What are account-to-account payments?

In their simplest form, account-to-account payments move money directly from a payer’s bank account to a payee’s bank account without the need for intermediaries, such as credit or debit cards. As people use cash less, digital payments have grown significantly. New ways of making digital payments are becoming available to more people – such as Apple Pay and Google Pay. However, the bulk of these payments still go through the existing card systems (usually Visa or Mastercard) rather than customers paying retailers directly from their bank account.

This means retailers may only have a limited number of payment options to offer their customers.

Our work so far

The majority of payments in the UK are ‘spontaneous payments.’ These include payments for bills and invoices, large non-regular transfers such as tax payments, and retail transactions for purchasing goods and services.

For retail transactions there are currently limited options for using account-to-account payments. However, some providers have started using account-to-account payment systems to offer such payments for some online stores. This has been helped by the introduction of open banking, which allows people and businesses to link their accounts with third parties offering payment services – providing a secure and cost-effective alternative to using card networks. We think unlocking the potential of account-to-account payments, including through open banking, could introduce more competition in the long term – which should help ensure fair prices and innovative services.

We've carried out an in-depth analysis to understand the opportunities – and barriers – associated with account-to-account as a retail payment option. We identified that open banking had the clear potential to facilitate account-to-account payments for retail transactions and compete with card systems.

However, our analysis showed a series of barriers to greater adoption of account-to-account payments for retail transactions. We think there are four areas that could be improved further:


Operational and technical standards meet the functional requirements for retail transactions. This, for example, includes the ability for the retailer to support subscription payments.


Consumers are suitably protected when making account-to-account payments. All parties involved in the transaction act together to minimise payment risks, and put in place the right processes to ensure that people feel safe when using account to account payments because they know what will happen if things go wrong.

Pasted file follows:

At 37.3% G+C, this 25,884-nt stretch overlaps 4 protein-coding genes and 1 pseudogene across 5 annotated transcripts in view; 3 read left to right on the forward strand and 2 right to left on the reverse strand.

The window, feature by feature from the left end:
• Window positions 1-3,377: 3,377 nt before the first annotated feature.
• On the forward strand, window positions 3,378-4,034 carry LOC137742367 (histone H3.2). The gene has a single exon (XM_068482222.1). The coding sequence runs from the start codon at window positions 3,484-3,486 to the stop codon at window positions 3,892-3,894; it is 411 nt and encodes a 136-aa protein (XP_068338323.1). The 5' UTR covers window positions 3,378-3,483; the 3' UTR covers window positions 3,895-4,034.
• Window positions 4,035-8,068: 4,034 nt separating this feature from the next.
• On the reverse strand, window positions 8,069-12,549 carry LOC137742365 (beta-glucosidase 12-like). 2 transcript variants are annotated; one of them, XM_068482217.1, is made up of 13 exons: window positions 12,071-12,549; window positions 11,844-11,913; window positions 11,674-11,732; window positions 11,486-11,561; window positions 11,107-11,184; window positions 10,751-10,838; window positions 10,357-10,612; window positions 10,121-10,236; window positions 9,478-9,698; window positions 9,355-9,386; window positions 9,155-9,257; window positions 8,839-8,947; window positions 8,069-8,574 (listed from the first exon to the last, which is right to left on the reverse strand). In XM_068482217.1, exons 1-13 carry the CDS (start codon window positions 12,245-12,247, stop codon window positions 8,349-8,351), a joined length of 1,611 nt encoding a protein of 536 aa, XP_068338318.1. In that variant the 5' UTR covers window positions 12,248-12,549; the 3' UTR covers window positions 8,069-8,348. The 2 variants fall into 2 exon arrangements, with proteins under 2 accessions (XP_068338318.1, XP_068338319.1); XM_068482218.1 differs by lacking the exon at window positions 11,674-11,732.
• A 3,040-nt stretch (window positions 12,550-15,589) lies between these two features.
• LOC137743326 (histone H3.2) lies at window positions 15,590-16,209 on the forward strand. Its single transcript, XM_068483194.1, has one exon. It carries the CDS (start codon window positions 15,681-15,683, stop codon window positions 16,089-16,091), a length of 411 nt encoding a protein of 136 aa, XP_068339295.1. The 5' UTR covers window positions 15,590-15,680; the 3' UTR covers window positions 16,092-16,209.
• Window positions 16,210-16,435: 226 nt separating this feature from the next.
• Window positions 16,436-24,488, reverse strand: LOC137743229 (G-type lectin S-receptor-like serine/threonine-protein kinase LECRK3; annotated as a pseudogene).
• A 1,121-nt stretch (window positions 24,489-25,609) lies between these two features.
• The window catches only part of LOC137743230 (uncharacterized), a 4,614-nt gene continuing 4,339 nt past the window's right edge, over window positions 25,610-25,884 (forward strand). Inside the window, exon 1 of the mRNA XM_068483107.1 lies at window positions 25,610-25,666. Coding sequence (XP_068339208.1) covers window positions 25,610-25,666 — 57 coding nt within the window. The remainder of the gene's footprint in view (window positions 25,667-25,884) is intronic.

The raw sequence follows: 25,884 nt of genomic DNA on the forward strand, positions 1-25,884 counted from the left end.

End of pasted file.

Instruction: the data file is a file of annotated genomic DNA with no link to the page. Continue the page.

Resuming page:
Sufficient access and reliability

People and businesses feel comfortable making and accepting account-to-account payments because they are quick and convenient. This means that there is sufficient availability across the end-to-end journey for a retail transaction and customer drop-outs are at a low level.


Account-to-account payments support competition and provide commercial opportunities for businesses involved in the transaction. A sustainable pricing model for retail transactions ensures firms can continue to invest in new products and further innovation that benefits people and businesses.

This is a complex and significant challenge, and we expect account-to-account payments to continue to develop over the next few years. However, we need to act now to make sure that the infrastructure, rules, and incentives within account-to-account payments continue to foster innovation and competition. We’ve published a blog setting out our thoughts in more detail, and will continue to communicate on the topic over the coming months.

The future of open banking and the Joint Regulatory Oversight Committee

Open banking has led to greater competition and innovation in UK retail banking. We want to build on the initial success of UK open banking to help unlock further benefits for consumers, businesses, and the wider economy. Open banking should continue to support innovation and greater competition for consumers and businesses. Critical to this will be establishing an appropriate successor to the Open Banking Implementation Entity (OBIE), which has played a central role in developing the UK’s open banking ecosystem. It is important that its successor is overseen effectively, including by the PSR.

Together with the Competition and Markets Authority (CMA), the Financial Conduct Authority (FCA) and the Treasury, we've been working to provide a shared vision for the future oversight of open banking. We published this in a joint statement in March 2022. This also set out cross-authority work through a Joint Regulatory Oversight Committee (the Committee) to, among other things, unlock the potential of open banking payments – including through consideration of the four areas we’ve outlined above.

More information about the Committee and how it will engage with stakeholders is available here.